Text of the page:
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£15m more funding for ‘re-imagined’ engineering university

Amit Katwala

nmite projected image of university
nmite projected image of university

A new engineering university will open in Hereford in 2020, after the Department of Education announced £15m in seed funding.

Along with £8m provided earlier this year, it will be used to develop a physical and digital campus in the city centre, and build a team lecturers and professors. “We are now ready for lift-off,” said Janusz Kozinski, the founding president of the new institution, known as NMiTE (New Model in Technology and Engineering). “We will be totally reimagining and redesigning the higher education experience for the young people who will create Britain’s future. The future of higher education for engineers is arriving very soon, in Hereford.

NMiTE will be the UK's first newly built university in 40 years. It will take its first cohort of students in September 2020, with development cohorts in 2018 and 2019, and hopes to grow to 5000 students within a decade. It will feature hands-on project based learning instead of lectures, and courses will be co-created with employers across four interdisciplinary programmes: Feeding the World, Shaping the Future, Living Safely and Living Sustainably.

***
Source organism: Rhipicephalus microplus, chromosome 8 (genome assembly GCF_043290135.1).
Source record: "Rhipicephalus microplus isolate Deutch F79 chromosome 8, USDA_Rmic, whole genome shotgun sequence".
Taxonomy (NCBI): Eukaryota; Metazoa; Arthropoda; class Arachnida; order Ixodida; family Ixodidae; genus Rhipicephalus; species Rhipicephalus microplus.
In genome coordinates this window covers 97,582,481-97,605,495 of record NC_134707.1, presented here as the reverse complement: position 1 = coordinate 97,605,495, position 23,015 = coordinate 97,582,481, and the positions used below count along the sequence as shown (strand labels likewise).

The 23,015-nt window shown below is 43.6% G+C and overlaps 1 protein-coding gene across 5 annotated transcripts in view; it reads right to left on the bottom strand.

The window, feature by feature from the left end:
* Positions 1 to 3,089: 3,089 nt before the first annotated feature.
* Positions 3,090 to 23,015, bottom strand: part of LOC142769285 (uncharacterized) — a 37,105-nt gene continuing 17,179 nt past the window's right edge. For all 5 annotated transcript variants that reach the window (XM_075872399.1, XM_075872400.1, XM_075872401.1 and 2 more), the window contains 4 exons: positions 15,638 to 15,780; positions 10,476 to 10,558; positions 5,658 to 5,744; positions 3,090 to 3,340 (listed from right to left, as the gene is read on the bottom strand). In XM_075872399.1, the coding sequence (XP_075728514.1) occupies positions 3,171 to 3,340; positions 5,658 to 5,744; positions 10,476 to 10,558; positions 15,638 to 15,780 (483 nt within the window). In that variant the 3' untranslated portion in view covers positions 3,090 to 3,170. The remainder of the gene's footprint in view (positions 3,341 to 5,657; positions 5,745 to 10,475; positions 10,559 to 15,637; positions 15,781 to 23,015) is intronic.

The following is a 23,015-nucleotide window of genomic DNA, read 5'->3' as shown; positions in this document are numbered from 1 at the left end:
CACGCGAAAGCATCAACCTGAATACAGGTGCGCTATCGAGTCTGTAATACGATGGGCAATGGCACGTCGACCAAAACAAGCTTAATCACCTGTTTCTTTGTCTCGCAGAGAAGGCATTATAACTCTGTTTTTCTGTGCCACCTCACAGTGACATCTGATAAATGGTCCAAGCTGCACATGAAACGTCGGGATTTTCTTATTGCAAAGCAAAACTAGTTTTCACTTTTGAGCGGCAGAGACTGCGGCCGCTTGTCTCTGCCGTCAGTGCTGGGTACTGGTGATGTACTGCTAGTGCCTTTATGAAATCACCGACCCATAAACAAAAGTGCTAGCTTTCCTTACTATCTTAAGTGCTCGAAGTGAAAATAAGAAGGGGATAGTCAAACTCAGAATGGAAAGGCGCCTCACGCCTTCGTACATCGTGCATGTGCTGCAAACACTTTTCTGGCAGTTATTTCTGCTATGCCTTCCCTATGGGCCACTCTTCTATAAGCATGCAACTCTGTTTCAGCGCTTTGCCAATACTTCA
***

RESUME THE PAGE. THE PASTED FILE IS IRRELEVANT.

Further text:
Students will have to undergo a mandatory work placement of between six and 12 months before graduating. There will also be an emphasis on gender equality, with a target of having equal numbers of men and women enrolled.

Universities Minister Jo Johnson said NMiTE would help educate a much-needed generation of new engineers. “Our reforms are about giving all young people access to university and an increasingly diverse market to choose from,” he said. “This will ensure a steady stream of highly-skilled graduates into the workplace, meeting the needs of business and boosting the British economy.”

Lizzie Crowley, Skills Policy Advisor at the Chartered Institute of Personnel and Development told Professional Engineering that the course would provide students with practical work experience that could be crucial in the job market. “Unemployment rates for STEM graduates are significantly higher than for other students,” she said.

She said that similar approaches already existed at the margins, but that the course would offer similar levels of hands-on work experience to an apprenticeship, while still providing the theoretical academic grounding that would allow graduates to explore a number of options in their careers. “This is the type of mix we would like to see more of,” she said. 

Content published by Professional Engineering does not necessarily represent the views of the Institution of Mechanical Engineers.


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